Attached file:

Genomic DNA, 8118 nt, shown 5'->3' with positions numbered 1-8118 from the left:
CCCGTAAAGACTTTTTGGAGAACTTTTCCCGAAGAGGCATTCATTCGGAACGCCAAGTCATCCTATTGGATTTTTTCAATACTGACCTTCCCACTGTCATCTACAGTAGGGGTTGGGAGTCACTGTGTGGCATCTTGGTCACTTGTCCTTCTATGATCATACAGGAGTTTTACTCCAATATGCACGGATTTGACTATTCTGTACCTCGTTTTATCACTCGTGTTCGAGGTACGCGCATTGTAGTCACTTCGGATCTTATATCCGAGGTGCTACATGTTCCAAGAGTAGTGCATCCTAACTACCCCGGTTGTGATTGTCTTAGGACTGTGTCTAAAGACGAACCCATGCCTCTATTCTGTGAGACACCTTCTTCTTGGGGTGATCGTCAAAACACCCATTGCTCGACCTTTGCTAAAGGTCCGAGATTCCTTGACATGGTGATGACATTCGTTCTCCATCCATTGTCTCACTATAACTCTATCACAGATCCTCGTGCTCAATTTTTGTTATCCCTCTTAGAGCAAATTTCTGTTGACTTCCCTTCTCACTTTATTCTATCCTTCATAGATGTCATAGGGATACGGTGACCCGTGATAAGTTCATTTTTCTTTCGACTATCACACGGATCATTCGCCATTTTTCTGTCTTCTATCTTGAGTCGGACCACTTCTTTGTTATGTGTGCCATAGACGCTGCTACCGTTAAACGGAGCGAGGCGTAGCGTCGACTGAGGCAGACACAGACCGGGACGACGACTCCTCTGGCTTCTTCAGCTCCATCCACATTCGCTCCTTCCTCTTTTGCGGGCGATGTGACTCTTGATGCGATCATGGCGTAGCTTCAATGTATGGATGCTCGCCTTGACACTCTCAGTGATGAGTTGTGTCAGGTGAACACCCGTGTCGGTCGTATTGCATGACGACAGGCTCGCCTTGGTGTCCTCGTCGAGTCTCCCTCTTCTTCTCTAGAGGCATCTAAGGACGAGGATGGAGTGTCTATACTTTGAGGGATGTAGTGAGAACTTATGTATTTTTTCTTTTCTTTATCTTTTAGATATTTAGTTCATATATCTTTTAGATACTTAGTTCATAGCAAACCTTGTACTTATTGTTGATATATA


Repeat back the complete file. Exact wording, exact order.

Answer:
Genomic DNA, 8118 nt, shown 5'->3' with positions numbered 1-8118 from the left:
CCCGTAAAGACTTTTTGGAGAACTTTTCCCGAAGAGGCATTCATTCGGAACGCCAAGTCATCCTATTGGATTTTTTCAATACTGACCTTCCCACTGTCATCTACAGTAGGGGTTGGGAGTCACTGTGTGGCATCTTGGTCACTTGTCCTTCTATGATCATACAGGAGTTTTACTCCAATATGCACGGATTTGACTATTCTGTACCTCGTTTTATCACTCGTGTTCGAGGTACGCGCATTGTAGTCACTTCGGATCTTATATCCGAGGTGCTACATGTTCCAAGAGTAGTGCATCCTAACTACCCCGGTTGTGATTGTCTTAGGACTGTGTCTAAAGACGAACCCATGCCTCTATTCTGTGAGACACCTTCTTCTTGGGGTGATCGTCAAAACACCCATTGCTCGACCTTTGCTAAAGGTCCGAGATTCCTTGACATGGTGATGACATTCGTTCTCCATCCATTGTCTCACTATAACTCTATCACAGATCCTCGTGCTCAATTTTTGTTATCCCTCTTAGAGCAAATTTCTGTTGACTTCCCTTCTCACTTTATTCTATCCTTCATAGATGTCATAGGGATACGGTGACCCGTGATAAGTTCATTTTTCTTTCGACTATCACACGGATCATTCGCCATTTTTCTGTCTTCTATCTTGAGTCGGACCACTTCTTTGTTATGTGTGCCATAGACGCTGCTACCGTTAAACGGAGCGAGGCGTAGCGTCGACTGAGGCAGACACAGACCGGGACGACGACTCCTCTGGCTTCTTCAGCTCCATCCACATTCGCTCCTTCCTCTTTTGCGGGCGATGTGACTCTTGATGCGATCATGGCGTAGCTTCAATGTATGGATGCTCGCCTTGACACTCTCAGTGATGAGTTGTGTCAGGTGAACACCCGTGTCGGTCGTATTGCATGACGACAGGCTCGCCTTGGTGTCCTCGTCGAGTCTCCCTCTTCTTCTCTAGAGGCATCTAAGGACGAGGATGGAGTGTCTATACTTTGAGGGATGTAGTGAGAACTTATGTATTTTTTCTTTTCTTTATCTTTTAGATATTTAGTTCATATATCTTTTAGATACTTAGTTCATAGCAAACCTTGTACTTATTGTTGATATATA